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January 2018
by Peter Mitham

Ottawa, Ontario—Canada’s interprovincial trade laws went to the country’s Supreme Court last month for a hearing vintners hope will finally get wine flowing between provinces without interference from the country’s 13 provincial and territorial liquor boards.

“The moment for this case has arisen,” said Shea Coulson, a lawyer representing five British Columbia wineries that together received intervener status in the hearing that took place Dec. 6-7 in Ottawa.

Coulson’s five winery clients (50th Parallel, Liquidity Wines, Noble Ridge Vineyard, Okanagan Crush Pad Winery and Painted Rock Estate Winery) are among 23 organizations granted intervener status in the two-day hearing. They represent the ad hoc Coalition of Small B.C. Wineries, a gathering of more than 100 British Columbia wineries seeking changes to interprovincial shipping laws.

The hearing is the culmination of years of efforts by the wine industry to free the grapes (as one rallying cry put it), but the case is actually built on beer: A 2012 trip by New Brunswick resident Gérard Comeau to stock up on cheap Quebec beer ended with the Royal Canadian Mounted Police pulling him over and ticketing him under New Brunswick’s liquor laws for transporting 14 cases of beer and three bottles of liquor. New Brunswick only allows residents to bring 12 pints of beer or a bottle of wine or spirits into the province, with infractions drawing a minimum fine of $240. The case became a national cause célèbre when Comeau argued his $292.50 ticket was unconstitutional. Canada’s founding document, the Constitution Act of 1867, states: “All Articles of the Growth, Produce, or Manufacture of any one of the Provinces shall, from and after the Union, be admitted free into each of the other Provinces.”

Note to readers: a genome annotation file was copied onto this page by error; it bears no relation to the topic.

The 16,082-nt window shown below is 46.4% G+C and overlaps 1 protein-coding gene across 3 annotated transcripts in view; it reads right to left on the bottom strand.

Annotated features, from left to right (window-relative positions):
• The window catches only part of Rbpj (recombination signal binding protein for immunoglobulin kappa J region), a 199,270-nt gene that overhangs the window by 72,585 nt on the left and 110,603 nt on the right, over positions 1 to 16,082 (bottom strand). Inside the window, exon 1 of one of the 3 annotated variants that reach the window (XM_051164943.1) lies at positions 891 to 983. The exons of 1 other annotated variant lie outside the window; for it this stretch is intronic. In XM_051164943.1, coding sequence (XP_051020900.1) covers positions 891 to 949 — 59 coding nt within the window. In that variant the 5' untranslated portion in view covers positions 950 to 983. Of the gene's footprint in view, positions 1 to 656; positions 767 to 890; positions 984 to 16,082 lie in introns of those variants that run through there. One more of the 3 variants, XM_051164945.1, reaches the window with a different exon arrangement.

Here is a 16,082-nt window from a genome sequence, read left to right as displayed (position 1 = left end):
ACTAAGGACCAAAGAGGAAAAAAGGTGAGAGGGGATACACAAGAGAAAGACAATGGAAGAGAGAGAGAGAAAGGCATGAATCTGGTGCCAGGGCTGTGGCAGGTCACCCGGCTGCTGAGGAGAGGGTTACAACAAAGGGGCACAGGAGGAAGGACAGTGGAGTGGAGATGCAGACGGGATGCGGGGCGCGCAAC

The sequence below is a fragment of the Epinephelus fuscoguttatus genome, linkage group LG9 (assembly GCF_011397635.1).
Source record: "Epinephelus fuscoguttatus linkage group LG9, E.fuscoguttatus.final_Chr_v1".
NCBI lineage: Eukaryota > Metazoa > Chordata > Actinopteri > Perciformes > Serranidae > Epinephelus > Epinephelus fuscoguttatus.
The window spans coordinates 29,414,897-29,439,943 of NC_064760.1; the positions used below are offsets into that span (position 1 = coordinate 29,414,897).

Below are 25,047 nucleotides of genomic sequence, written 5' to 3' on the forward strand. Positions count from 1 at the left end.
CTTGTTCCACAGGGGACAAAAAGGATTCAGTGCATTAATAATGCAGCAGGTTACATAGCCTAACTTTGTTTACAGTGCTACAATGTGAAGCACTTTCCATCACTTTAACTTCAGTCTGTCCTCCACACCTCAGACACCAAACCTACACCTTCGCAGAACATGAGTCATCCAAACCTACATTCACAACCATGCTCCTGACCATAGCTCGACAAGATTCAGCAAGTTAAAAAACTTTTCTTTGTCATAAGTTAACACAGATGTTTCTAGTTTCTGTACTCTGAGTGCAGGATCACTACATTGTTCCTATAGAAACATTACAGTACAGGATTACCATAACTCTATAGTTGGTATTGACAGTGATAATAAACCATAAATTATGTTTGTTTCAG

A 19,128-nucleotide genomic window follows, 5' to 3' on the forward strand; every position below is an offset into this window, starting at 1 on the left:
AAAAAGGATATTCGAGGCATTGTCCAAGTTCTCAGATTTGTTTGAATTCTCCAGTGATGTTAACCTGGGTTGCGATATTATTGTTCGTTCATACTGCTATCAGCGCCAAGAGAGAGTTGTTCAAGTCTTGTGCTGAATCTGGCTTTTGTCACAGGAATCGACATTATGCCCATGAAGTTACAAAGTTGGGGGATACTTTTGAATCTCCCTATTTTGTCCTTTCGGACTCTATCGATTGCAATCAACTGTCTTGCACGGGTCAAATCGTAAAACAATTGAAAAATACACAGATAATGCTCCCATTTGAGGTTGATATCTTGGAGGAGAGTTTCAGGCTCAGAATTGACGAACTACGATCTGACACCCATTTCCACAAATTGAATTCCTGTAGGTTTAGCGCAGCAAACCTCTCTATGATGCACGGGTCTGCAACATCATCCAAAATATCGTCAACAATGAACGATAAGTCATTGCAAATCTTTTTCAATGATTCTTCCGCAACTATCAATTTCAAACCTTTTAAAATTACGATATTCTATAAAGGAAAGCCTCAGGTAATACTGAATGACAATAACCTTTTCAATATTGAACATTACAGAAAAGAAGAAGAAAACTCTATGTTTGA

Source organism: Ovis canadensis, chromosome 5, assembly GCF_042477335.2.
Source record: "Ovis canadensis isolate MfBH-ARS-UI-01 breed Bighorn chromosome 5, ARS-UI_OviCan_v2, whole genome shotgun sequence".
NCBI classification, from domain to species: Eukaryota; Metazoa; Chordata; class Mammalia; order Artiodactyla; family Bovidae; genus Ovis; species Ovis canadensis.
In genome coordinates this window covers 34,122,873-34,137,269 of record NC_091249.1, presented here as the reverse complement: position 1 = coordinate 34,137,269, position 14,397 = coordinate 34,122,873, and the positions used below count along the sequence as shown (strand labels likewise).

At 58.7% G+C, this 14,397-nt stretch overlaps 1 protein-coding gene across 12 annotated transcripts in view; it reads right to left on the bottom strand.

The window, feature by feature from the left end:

“There’s never been a test case on this section of the constitution before,” Coulson said. “There have been attempts, but provincial governments have generally elected not to charge individuals.”

Senators “recommended that the provincial governments and the federal government work together to remove (trade) boundaries,” Coulson said.

The recommendation followed the federal government’s passage of Bill C-311 in June 2012, which made it legal (in the eyes of the federal government) to transport wine between provinces. 

Canada’s provinces and territories want to maintain control over liquor sales, given the lucrative stream of tax income these provide. If the court allows wine to flow between provinces, the supply-managed sectors feel the stable framework that regulates milk, egg and poultry production in each province could be at risk. 

Christine Coletta of Okanagan Crush Pad traveled to Ottawa for the hearing and said recent polls indicate the public is on board with a more liberal shipping regime, though the risk of retribution from the tight-knit government liquor monopolies means few wineries will risk shipping direct to consumers in provinces that haven’t explicitly allowed it to date (those include British Columbia, Manitoba and Nova Scotia).

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